Projection of: C-Prints. B&W Prints. LightJet Prints
(13 cm x 20 cm – 120 cm x 123 cm)
While I was in Berlin in the fall of 2005, I decided to visit Poland for a day. Since the border wasn’t far I took the train in the morning and was able to get back by the evening.
I wanted to see what it looked like ‘over there’, how crossing the border would feel like, so I could keep that experience for a later time – like one would put some leftovers in a freezer for future days.
When I returned to Berlin that evening everything still looked the same, yet everything felt different. What I saw that day, starting with a bus trip from hamlet to hamlet through forests and meadows, was unbelievably identical with old impressions that I carried within me. I saw places and landscapes as if cut out of my brain. I felt an eerie déjà vu. All of a sudden memory (how come?) and imagination were congruent with the outer world. There was an absolute feeling of simultaneity. Soon after this first short trip longer trips followed.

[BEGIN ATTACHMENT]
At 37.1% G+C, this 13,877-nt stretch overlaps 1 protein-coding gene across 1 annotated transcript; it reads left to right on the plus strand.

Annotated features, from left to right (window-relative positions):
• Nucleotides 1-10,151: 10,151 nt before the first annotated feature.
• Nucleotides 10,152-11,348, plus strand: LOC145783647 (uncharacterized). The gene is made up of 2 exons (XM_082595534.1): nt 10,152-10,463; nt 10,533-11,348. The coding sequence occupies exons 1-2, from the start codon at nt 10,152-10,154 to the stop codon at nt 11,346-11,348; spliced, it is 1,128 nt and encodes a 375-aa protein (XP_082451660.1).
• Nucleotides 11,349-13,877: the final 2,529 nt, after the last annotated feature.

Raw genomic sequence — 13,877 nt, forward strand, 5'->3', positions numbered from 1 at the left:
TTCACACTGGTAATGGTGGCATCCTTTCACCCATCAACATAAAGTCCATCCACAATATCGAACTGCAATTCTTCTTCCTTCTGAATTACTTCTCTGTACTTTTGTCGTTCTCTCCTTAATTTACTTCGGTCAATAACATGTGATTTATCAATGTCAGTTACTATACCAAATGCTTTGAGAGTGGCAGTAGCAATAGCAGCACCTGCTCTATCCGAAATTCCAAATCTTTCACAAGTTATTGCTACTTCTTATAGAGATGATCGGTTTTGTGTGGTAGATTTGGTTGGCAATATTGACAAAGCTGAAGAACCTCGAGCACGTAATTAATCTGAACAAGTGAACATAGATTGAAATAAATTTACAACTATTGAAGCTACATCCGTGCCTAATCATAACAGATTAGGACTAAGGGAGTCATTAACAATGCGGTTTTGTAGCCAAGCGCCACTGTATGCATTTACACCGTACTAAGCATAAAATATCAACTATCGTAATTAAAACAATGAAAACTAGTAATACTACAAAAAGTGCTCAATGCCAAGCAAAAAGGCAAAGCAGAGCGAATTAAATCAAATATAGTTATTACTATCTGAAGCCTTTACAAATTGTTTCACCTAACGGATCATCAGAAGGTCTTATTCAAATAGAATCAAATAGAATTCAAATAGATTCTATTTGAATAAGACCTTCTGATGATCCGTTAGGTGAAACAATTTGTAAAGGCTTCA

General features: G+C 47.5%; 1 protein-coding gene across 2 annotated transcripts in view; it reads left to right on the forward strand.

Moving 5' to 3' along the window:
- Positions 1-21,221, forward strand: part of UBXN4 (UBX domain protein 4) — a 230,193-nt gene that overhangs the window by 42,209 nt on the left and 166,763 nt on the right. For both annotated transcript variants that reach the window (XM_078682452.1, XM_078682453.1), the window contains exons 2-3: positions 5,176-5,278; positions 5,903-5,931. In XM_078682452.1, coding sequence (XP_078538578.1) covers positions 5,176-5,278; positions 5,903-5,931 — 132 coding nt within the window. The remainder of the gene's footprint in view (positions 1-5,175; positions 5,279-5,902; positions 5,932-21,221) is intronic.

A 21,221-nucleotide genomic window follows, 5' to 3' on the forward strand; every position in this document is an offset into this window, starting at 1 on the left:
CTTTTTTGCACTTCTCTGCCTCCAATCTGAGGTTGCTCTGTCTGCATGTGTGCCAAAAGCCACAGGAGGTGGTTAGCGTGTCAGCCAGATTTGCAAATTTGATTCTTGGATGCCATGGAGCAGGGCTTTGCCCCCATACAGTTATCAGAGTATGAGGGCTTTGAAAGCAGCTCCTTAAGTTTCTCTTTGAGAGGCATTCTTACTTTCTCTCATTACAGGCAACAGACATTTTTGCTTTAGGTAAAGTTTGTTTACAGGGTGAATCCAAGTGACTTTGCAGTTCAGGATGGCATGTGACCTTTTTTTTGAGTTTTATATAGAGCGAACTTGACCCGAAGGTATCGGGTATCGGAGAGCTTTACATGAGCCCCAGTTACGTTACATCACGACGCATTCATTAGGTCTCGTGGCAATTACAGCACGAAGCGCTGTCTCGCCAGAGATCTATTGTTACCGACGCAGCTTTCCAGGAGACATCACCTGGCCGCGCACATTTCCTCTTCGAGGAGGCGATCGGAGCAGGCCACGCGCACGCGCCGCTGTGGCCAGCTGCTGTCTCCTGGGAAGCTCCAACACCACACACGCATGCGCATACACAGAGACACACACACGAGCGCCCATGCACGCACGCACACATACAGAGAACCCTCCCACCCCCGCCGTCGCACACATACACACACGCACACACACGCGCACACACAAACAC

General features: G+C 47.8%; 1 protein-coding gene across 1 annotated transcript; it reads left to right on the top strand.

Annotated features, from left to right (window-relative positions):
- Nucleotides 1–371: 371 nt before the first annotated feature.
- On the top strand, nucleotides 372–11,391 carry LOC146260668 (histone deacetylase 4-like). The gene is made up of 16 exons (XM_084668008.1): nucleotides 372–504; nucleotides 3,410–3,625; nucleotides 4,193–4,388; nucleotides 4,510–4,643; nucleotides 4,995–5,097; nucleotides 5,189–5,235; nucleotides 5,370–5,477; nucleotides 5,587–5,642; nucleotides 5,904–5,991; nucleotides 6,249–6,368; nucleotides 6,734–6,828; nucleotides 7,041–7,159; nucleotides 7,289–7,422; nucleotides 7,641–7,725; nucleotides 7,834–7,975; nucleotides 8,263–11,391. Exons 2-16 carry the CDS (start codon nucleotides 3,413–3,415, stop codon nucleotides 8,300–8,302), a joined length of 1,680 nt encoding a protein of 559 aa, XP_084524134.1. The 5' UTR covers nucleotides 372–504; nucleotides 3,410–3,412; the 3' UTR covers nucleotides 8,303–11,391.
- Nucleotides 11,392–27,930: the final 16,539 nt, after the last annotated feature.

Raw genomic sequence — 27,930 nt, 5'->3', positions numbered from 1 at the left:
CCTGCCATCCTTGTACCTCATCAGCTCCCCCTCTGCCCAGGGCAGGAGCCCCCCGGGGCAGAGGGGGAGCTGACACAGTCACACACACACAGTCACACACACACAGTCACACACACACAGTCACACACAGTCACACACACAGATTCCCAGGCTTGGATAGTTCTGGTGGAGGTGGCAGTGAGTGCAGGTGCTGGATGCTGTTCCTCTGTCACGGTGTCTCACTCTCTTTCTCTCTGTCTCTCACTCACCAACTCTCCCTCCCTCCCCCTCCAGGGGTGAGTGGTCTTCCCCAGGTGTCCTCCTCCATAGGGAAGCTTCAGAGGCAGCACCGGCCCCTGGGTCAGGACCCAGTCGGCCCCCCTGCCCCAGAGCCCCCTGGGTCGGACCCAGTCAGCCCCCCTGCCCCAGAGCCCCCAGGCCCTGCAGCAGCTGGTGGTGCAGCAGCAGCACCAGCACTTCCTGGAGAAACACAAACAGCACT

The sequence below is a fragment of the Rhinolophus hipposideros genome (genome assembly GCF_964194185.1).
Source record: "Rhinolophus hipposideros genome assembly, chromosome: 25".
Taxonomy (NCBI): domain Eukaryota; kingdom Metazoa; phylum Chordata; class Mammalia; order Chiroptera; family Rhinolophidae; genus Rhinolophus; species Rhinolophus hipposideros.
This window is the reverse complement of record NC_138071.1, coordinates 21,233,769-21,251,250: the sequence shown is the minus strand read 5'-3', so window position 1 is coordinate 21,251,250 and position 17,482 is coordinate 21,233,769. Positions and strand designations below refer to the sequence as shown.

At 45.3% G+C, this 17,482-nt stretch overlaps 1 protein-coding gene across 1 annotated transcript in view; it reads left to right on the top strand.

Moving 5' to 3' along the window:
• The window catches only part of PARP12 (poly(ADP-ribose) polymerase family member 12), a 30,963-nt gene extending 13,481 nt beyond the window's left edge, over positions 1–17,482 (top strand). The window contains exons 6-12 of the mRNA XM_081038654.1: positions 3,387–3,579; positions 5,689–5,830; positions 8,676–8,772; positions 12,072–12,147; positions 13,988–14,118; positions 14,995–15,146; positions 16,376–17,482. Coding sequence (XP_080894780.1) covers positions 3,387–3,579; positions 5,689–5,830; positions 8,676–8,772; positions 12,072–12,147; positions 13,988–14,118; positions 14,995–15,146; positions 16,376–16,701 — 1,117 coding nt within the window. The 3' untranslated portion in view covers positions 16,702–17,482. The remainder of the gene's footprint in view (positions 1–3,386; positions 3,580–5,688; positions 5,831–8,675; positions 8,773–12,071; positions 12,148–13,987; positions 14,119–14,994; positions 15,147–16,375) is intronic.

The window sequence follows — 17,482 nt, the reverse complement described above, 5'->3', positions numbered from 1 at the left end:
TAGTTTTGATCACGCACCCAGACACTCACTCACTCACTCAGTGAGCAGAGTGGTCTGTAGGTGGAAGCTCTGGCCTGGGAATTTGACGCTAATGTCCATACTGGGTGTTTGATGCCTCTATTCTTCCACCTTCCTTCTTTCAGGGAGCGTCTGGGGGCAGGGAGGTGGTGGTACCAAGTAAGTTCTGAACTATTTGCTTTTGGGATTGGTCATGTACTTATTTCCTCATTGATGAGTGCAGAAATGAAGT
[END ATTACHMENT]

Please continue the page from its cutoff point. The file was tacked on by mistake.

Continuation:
For years I carried this Poland project within me not (only) because -strangely enough- there is a Polish Museum in my hometown in Switzerland, but because I came accross Claude Lanzmann’s film Shoa. Even though I was horrified by some very ill-natured statements of Polish witnesses of the time I also got deeply disturbed by something else.
I was extremely unsettled by the beauty of the nature, the beautiful woods and landscapes surrounding the concentration camps. It seemed as an unacceptable discrepancy.
Unconsciously, I must have thought that places where atrocities occurred would be instantly identifiable as such or that they’d be immediately diagnosable through a certain ugliness, like horrible scars or incurable wounds in a human face.
Several trips followed. I only took pictures on the way to and from the camps. Up to May 2006, I crossed all of Poland, I went to Auschwitz-Birkenau (Oświęcim) and from there to the very east, I visited Chelmno, Majdanek and Treblinka. The latter lies in the middle of a huge and quiet and uncanny forest.